EXPLAINED: Six money-saving tips for skiing in Switzerland
Skiing — and winter sports in general —are expensive activities in Switzerland, but there are some ways to cut costs.
Even during the best (economy-wise) times, skiing in the Swiss Alps is a pricey undertaking, especially if entire families are hitting the slopes and staying in mountain accommodations.
This season is even more expensive, as many resorts in Switzerland are increasing their prices due to rising energy costs.
Ski passes will cost more during the upcoming season — which usually lasts between November and March at high-altitude areas — to offset the price of electricity used to operate ski lifts.
For instance, the Bernese-Oberland resorts of Adelboden-Lenk, Gstaad, Jungfrau, and Meiringen-Hasliberg, raised their prices by 9.4 percent for adults.
In the Saas-Fee (VS) ski area, tickets increased by 5 percent.
These are just a few examples of the upward trend throughout many resorts in the Swiss Alps.
Does this mean you have to put away your skis this winter?
Not at all.
Yes, you have to be realistic and keep in mind that skiing is never going to be a cheap activity in Switzerland, but there are nevertheless ways to cut at least some of the costs.
The Local asked Daniel Dreier, financial expert at Switzerland’s Moneyland consumer platform, for his money-saving tips.
"Buying your ski passes in advance can slash the cost of skiing at many Swiss resorts by around 10 percent," Dreier told The Local.
Pre-season sales usually run between September and November, so now may be too late to take advantage of this particular tip, but keep it in mind for next season.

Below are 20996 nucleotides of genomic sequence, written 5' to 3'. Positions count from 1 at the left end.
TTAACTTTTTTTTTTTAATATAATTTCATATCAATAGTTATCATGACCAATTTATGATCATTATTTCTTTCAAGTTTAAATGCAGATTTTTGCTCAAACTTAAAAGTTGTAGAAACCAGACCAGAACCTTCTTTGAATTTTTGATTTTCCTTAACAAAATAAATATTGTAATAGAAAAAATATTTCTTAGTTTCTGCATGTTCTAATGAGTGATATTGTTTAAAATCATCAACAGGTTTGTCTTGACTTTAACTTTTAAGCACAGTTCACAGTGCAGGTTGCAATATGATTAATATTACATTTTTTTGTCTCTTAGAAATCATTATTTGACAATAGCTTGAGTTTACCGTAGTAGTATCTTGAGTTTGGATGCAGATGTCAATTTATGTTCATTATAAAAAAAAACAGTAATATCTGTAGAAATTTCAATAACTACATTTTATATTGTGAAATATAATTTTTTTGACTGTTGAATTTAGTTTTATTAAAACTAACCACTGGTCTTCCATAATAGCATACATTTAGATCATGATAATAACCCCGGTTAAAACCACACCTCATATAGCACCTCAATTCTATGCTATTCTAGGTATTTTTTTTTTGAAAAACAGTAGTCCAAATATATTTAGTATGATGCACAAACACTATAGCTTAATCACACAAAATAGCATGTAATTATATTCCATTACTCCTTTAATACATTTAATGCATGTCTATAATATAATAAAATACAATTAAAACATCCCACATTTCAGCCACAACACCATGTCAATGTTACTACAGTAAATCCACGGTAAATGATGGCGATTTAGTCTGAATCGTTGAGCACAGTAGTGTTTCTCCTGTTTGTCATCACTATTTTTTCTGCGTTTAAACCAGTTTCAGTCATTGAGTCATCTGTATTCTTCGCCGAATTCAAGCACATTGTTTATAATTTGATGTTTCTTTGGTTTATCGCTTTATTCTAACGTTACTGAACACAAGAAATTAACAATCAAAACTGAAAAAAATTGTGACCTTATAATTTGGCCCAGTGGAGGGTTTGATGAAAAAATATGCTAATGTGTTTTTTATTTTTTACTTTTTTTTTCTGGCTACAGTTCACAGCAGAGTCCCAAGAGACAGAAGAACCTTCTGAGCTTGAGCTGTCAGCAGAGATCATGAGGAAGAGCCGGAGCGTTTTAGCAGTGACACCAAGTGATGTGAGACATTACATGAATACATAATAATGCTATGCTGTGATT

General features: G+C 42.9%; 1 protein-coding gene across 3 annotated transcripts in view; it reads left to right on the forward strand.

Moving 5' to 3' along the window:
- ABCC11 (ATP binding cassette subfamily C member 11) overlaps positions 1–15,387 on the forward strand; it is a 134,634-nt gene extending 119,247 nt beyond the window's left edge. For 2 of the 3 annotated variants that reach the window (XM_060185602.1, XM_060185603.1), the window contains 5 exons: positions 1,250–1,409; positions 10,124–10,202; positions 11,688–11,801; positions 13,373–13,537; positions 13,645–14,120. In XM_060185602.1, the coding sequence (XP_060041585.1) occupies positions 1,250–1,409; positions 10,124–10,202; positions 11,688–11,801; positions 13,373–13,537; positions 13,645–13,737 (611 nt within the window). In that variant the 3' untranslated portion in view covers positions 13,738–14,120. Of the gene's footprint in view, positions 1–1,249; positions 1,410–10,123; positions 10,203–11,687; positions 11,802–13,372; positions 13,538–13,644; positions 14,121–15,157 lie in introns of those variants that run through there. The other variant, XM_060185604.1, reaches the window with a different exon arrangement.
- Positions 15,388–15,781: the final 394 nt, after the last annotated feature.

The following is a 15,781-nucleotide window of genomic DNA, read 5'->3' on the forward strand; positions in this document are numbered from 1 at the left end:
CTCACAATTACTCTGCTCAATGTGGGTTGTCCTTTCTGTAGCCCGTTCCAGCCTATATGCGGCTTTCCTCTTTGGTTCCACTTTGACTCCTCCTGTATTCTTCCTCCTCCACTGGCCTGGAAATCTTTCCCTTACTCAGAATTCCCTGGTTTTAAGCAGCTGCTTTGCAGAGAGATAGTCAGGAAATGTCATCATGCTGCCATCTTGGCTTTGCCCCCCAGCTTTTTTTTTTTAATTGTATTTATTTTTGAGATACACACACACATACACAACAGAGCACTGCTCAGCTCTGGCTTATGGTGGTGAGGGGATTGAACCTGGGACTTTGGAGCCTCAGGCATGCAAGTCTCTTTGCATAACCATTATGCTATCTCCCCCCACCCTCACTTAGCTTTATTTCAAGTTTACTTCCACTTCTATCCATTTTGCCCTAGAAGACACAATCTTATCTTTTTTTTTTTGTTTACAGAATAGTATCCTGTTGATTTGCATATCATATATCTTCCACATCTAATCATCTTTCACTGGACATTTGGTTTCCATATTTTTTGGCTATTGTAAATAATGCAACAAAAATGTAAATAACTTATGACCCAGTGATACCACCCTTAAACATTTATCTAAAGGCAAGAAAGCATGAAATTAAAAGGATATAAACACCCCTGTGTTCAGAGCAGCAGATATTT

Get a ski pass rather than individual tickets
If you expect to ski at least 15 times, a season pass is cheaper than buying individual day passes every time you go skiing.
You can choose to purchase a pass for one resort, or a combo for the whole region.
If you are going to ski for only a week or so (as many foreign tourists do) rather than the whole season, you can purchase your pass for just the time you’ll be skiing.
Choose the right resort
"A few popular ski regions like Jungfrau and Aletsch Arena offer free ski passes for accompanying children on Saturdays," Dreier said.
Also, many don’t charge for accompanying children up to a certain age. «If you have several children, planning your ski trips based on the total cost of passes for your whole family can save you a lot of money,” he pointed out.
Choose the cheapest way to get to the resort
While families with children may find it less expensive to drive to the resort than use public transport, do your math carefully.
That’s because in some cases, public transport will cost less, especially given the current petrol prices, as well as the cost of parking your car at the resort.
Swiss Federal Railways (SBB) offer a Snow’n’Rail deal with reductions of up to 20 percent on your ski pass.
"Additional discounts apply if you have a GA Travelcard, Half Fare Travelcard, or Junior Travelcard,” Dreier said.
A good thing about Switzerland is that you can get practically to the top of any mountain with a train and a Postbus.
Find the right accommodation
"If you expect to spend the night at a hotel, check into ones that offer complimentary or discounted ski passes," Dreier said. “Some entire regions offer heavily discounted ski passes to hotel guests."
You can find hotels which offer these ski deals on websites like Bergfex.ch.
You can find good accommodations on certain sites.Image by Riad Kanane from Pixabay
Look for deals online
Whether you are looking for accommodations, unwanted ski passes, or even pre-paid holidays that someone else can’t use, check out ads on websites like Tutti.ch, Anabis.ch and Ricardo.ch.
From time to time, a good deal can be found there.